From scrap wood to laundry room sign

After all the garage organization that’s been going on around here, I have been long overdue to take a break and get my craft on. The driftwood candle holder I built last week didn’t quite cure the itch, so I tackled another quick project I wanted to share with you today.

About two years ago (probably more), I bought an adhesive vinyl sign for our laundry room. It was just a few bucks on eBay. I never put it up because I didn’t like the idea of just slapping it on the wall. I wanted it framed by or mounted on something. But what?

Well last week, while puttering around the garage, I stumbled upon the perfect solution.

Reclaimed-wood

This board used to serve as a shelf on one side of the garage. But I have other plans for that wall (coming soon), so it was fair game for this project.

I feel about raw boards the same way a painter must feel about a blank canvas … so many amazing possibilities. ;)

Adhesive-vinyl-on-wood

I started by positioning the vinyl sign on the wood to see where I would need to trim it. Luckily, the width was perfect. I only needed to cut a bit off of one end of the board, which I did using my miter saw.

Cutting-board-on-miter-saw

Next I went to town on the board with my orbital sander. I rounded the edges, too.

Orbital-sander

I applied my driftwood recipe to the piece to bring out the grain and give it an aged look.

Driftwood-technique

To complete the driftwood finish, I added a coat of liming wax, buffing it to a soft sheen.

Finished-driftwood-sign

After that dried, I basically just lined up the vinyl on the wood and carefully peeled off the backing.

Laying-out-vinyl-adhesive

It turned out nearly perfect, which is extremely rare with any project I am involved in. ;)

I added two small screws and some wire to make it hang-able. Of course, you could go all fancy and use saw-tooth hangers or Command™ strips. I didn’t have either of those handy so …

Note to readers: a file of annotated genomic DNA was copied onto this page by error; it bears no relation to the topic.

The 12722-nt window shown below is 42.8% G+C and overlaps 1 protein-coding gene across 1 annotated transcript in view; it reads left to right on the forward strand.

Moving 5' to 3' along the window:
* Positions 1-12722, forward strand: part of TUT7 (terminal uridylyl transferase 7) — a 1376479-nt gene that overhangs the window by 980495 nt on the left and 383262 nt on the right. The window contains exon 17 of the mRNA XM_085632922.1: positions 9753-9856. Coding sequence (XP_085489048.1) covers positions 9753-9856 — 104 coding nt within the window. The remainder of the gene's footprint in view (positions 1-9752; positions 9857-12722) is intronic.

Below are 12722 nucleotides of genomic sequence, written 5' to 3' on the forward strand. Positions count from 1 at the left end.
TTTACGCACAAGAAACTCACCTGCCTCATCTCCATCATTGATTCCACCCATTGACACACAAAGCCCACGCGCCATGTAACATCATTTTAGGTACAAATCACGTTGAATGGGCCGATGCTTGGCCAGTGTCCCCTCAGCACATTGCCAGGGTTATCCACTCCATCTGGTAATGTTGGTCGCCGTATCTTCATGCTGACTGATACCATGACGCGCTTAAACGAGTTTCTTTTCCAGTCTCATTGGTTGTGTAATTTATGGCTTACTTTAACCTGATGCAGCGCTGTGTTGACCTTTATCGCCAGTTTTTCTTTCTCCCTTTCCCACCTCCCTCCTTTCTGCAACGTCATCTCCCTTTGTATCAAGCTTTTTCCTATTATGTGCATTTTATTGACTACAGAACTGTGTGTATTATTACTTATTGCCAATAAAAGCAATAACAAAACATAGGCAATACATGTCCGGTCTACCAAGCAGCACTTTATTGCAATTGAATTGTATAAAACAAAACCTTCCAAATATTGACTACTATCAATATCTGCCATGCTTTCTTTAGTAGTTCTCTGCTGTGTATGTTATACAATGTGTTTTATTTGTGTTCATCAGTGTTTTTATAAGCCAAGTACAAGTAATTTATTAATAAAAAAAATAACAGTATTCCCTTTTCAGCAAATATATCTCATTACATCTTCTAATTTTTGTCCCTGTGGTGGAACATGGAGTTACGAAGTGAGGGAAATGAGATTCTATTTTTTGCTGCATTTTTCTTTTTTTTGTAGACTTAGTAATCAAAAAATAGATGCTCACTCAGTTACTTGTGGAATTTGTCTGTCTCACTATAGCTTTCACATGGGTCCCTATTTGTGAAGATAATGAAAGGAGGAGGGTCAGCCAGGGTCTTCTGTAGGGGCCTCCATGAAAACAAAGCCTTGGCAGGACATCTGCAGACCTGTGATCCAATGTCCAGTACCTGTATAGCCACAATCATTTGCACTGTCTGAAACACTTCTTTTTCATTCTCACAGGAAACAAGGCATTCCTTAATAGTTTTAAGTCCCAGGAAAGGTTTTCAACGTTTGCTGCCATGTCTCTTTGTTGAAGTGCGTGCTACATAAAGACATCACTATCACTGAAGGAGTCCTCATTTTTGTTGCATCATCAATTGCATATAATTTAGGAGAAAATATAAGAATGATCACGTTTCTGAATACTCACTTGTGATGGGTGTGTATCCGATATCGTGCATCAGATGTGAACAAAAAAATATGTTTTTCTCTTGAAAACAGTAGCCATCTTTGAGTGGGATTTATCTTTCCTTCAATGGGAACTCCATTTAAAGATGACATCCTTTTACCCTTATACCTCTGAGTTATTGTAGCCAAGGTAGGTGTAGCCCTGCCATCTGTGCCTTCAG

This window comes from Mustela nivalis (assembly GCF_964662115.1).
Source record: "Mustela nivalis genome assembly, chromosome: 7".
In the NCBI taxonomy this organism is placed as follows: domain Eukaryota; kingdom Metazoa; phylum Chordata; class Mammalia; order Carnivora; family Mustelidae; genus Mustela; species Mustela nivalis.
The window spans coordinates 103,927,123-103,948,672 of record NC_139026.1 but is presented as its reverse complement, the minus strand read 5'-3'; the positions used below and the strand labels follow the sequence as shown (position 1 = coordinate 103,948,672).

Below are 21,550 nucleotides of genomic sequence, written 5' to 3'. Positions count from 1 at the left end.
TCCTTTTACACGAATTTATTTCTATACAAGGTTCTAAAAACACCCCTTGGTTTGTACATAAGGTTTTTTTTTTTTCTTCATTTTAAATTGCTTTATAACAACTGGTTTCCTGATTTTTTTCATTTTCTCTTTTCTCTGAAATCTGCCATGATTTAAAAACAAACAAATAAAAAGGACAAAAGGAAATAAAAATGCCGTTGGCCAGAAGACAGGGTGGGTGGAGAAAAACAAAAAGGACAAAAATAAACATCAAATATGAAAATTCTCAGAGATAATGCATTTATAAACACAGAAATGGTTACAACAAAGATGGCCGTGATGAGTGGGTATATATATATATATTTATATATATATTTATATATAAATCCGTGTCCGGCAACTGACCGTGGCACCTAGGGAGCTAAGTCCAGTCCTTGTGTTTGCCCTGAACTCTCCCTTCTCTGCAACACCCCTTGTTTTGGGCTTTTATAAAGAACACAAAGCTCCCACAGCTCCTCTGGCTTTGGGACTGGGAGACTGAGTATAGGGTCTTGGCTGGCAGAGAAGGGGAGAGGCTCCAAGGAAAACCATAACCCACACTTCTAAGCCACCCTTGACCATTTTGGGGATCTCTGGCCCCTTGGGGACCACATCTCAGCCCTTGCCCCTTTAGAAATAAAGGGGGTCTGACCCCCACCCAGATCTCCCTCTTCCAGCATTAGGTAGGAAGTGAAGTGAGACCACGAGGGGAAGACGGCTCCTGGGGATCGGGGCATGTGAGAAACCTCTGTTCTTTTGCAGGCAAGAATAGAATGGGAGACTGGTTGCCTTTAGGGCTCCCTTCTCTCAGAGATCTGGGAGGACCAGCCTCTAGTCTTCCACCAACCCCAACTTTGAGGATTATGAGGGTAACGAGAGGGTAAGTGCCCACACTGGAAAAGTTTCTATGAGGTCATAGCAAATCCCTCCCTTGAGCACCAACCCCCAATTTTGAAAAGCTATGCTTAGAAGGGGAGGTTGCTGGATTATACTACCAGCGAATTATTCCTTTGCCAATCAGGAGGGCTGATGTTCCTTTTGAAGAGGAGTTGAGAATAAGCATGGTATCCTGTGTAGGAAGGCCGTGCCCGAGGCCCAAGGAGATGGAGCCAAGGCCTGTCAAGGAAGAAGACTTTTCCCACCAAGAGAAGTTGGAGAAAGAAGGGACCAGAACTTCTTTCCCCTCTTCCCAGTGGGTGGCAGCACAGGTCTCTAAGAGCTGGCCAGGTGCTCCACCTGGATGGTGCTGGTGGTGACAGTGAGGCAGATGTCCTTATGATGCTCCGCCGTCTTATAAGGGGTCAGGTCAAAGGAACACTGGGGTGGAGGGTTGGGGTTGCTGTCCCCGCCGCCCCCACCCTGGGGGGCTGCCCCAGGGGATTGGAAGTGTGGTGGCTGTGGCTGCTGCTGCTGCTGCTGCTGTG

Hanging-hardware

Here’s the final result:

Laundry-room-sign-3

Laundry-Room-sign

Laundry-room-sign-2

Laundry-Room-loads-of-fun

What do you think of my on-the-fly, DIY laundry room sign?

DIY driftwood candle holder (plus a giveaway winner)

I hope you are all enjoying this gorgeous fall so far. I love this season because it seems to invoke in me a feeling of renewed purpose and of seeing things afresh.

Speaking of looking at things in a new way, this week I rescued an old stump out of the woods in our backyard with the hopes of making it into an art piece.

Rescued--stump

I started by power-washing the heck out of it to remove any dirt, bugs and loose pieces.

After it dried thoroughly, I brushed a coat of liming wax over the whole thing to create the driftwood finish that’s so popular right now.

Liming-wax-driftwood-finish

I tried really hard to get the wax into all the cracks and crevices. This is not a job for your best paintbrush, by the way. I would recommend using a throwaway craft brush because the bristles will be destroyed by the time you’re done.

I used a rag to buff the wood until all excess wax was removed.

Wiping-off-excess-liming-wax

After that dried, I sealed the wood with a coat of Varathane® Triple Thick Polyurethane (gloss finish). One coat of this stuff is typically all you need, and it dries really fast.

Varathane-on-driftwoodI added the gloss poly because I felt it gave the piece more of a “high-end-art-gallery” look and less of a “found-in-the-woods” look. ;)